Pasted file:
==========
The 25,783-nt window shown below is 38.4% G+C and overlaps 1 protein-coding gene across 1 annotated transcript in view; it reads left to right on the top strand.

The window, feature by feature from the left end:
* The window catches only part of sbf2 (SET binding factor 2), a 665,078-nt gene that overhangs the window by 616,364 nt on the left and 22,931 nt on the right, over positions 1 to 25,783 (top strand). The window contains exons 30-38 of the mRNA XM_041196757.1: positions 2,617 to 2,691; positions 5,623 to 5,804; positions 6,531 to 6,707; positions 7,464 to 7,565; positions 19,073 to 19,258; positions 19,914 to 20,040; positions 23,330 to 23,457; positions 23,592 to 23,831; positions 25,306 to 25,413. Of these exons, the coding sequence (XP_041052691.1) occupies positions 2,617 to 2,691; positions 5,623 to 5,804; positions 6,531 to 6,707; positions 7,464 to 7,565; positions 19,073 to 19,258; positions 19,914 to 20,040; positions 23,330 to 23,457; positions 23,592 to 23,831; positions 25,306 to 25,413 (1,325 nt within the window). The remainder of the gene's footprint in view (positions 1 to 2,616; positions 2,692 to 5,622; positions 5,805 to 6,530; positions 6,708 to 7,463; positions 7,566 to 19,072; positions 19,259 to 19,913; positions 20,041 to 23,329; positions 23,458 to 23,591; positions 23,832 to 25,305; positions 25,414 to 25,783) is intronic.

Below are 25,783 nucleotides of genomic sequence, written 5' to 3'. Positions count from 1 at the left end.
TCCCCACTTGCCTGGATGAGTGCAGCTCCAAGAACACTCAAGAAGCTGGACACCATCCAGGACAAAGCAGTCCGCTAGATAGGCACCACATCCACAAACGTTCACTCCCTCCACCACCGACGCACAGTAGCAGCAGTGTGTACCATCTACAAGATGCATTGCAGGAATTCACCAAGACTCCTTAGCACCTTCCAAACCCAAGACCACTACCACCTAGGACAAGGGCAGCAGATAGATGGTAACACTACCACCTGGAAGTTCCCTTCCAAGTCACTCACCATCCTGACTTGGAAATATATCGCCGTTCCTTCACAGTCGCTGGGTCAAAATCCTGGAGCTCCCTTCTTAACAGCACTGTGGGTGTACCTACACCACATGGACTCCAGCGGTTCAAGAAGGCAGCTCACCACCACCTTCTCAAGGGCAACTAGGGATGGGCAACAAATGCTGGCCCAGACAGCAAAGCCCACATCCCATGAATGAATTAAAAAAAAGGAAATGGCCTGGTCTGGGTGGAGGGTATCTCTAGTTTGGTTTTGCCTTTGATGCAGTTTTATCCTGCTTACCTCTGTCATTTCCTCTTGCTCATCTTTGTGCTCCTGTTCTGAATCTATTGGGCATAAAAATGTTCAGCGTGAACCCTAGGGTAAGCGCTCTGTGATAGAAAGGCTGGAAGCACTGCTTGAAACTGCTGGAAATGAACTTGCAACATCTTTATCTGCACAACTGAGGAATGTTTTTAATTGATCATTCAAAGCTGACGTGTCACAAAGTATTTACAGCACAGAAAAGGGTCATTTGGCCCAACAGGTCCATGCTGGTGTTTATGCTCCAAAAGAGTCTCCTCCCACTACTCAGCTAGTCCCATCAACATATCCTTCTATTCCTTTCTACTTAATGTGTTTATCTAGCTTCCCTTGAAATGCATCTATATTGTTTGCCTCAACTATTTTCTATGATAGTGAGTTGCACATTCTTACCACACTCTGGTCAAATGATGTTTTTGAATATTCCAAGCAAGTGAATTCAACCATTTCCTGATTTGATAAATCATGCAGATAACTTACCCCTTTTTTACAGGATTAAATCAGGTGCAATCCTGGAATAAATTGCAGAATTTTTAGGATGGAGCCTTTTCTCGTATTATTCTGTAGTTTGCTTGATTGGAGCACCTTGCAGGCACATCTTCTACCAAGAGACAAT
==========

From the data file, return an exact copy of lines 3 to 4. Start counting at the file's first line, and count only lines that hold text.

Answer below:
* The window catches only part of sbf2 (SET binding factor 2), a 665,078-nt gene that overhangs the window by 616,364 nt on the left and 22,931 nt on the right, over positions 1 to 25,783 (top strand). The window contains exons 30-38 of the mRNA XM_041196757.1: positions 2,617 to 2,691; positions 5,623 to 5,804; positions 6,531 to 6,707; positions 7,464 to 7,565; positions 19,073 to 19,258; positions 19,914 to 20,040; positions 23,330 to 23,457; positions 23,592 to 23,831; positions 25,306 to 25,413. Of these exons, the coding sequence (XP_041052691.1) occupies positions 2,617 to 2,691; positions 5,623 to 5,804; positions 6,531 to 6,707; positions 7,464 to 7,565; positions 19,073 to 19,258; positions 19,914 to 20,040; positions 23,330 to 23,457; positions 23,592 to 23,831; positions 25,306 to 25,413 (1,325 nt within the window). The remainder of the gene's footprint in view (positions 1 to 2,616; positions 2,692 to 5,622; positions 5,805 to 6,530; positions 6,708 to 7,463; positions 7,566 to 19,072; positions 19,259 to 19,913; positions 20,041 to 23,329; positions 23,458 to 23,591; positions 23,832 to 25,305; positions 25,414 to 25,783) is intronic.

Below are 25,783 nucleotides of genomic sequence, written 5' to 3'. Positions count from 1 at the left end.